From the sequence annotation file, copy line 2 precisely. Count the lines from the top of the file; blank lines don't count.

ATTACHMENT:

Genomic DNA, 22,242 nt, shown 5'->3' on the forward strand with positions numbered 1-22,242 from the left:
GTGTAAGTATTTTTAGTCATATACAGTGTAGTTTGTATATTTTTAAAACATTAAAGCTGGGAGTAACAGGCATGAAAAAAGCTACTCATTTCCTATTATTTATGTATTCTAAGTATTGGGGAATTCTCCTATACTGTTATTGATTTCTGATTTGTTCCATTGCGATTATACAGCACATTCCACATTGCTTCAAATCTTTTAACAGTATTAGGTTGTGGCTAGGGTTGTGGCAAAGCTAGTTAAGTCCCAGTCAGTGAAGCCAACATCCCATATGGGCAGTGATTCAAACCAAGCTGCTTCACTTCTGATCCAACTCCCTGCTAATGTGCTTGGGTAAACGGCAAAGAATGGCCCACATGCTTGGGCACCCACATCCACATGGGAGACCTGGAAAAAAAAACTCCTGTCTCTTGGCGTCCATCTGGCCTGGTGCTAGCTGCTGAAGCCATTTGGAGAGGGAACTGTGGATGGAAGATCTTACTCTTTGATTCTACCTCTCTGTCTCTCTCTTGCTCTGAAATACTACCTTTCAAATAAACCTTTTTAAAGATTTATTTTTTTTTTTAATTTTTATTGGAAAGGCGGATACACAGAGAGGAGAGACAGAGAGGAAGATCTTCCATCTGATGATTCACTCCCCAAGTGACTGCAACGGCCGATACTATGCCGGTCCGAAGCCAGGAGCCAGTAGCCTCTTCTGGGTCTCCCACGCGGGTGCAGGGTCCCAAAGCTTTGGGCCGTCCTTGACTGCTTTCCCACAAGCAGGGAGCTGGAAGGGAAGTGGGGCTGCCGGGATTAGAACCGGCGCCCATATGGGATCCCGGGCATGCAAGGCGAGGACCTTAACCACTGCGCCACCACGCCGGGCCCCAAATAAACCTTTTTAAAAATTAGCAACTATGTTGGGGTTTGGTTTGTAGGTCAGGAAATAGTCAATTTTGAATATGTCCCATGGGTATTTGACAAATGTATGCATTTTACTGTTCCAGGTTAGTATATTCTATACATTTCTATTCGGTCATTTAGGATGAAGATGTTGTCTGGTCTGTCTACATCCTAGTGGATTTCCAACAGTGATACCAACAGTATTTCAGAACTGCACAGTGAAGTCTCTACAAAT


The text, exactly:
GTGTAAGTATTTTTAGTCATATACAGTGTAGTTTGTATATTTTTAAAACATTAAAGCTGGGAGTAACAGGCATGAAAAAAGCTACTCATTTCCTATTATTTATGTATTCTAAGTATTGGGGAATTCTCCTATACTGTTATTGATTTCTGATTTGTTCCATTGCGATTATACAGCACATTCCACATTGCTTCAAATCTTTTAACAGTATTAGGTTGTGGCTAGGGTTGTGGCAAAGCTAGTTAAGTCCCAGTCAGTGAAGCCAACATCCCATATGGGCAGTGATTCAAACCAAGCTGCTTCACTTCTGATCCAACTCCCTGCTAATGTGCTTGGGTAAACGGCAAAGAATGGCCCACATGCTTGGGCACCCACATCCACATGGGAGACCTGGAAAAAAAAACTCCTGTCTCTTGGCGTCCATCTGGCCTGGTGCTAGCTGCTGAAGCCATTTGGAGAGGGAACTGTGGATGGAAGATCTTACTCTTTGATTCTACCTCTCTGTCTCTCTCTTGCTCTGAAATACTACCTTTCAAATAAACCTTTTTAAAGATTTATTTTTTTTTTTAATTTTTATTGGAAAGGCGGATACACAGAGAGGAGAGACAGAGAGGAAGATCTTCCATCTGATGATTCACTCCCCAAGTGACTGCAACGGCCGATACTATGCCGGTCCGAAGCCAGGAGCCAGTAGCCTCTTCTGGGTCTCCCACGCGGGTGCAGGGTCCCAAAGCTTTGGGCCGTCCTTGACTGCTTTCCCACAAGCAGGGAGCTGGAAGGGAAGTGGGGCTGCCGGGATTAGAACCGGCGCCCATATGGGATCCCGGGCATGCAAGGCGAGGACCTTAACCACTGCGCCACCACGCCGGGCCCCAAATAAACCTTTTTAAAAATTAGCAACTATGTTGGGGTTTGGTTTGTAGGTCAGGAAATAGTCAATTTTGAATATGTCCCATGGGTATTTGACAAATGTATGCATTTTACTGTTCCAGGTTAGTATATTCTATACATTTCTATTCGGTCATTTAGGATGAAGATGTTGTCTGGTCTGTCTACATCCTAGTGGATTTCCAACAGTGATACCAACAGTATTTCAGAACTGCACAGTGAAGTCTCTACAAAT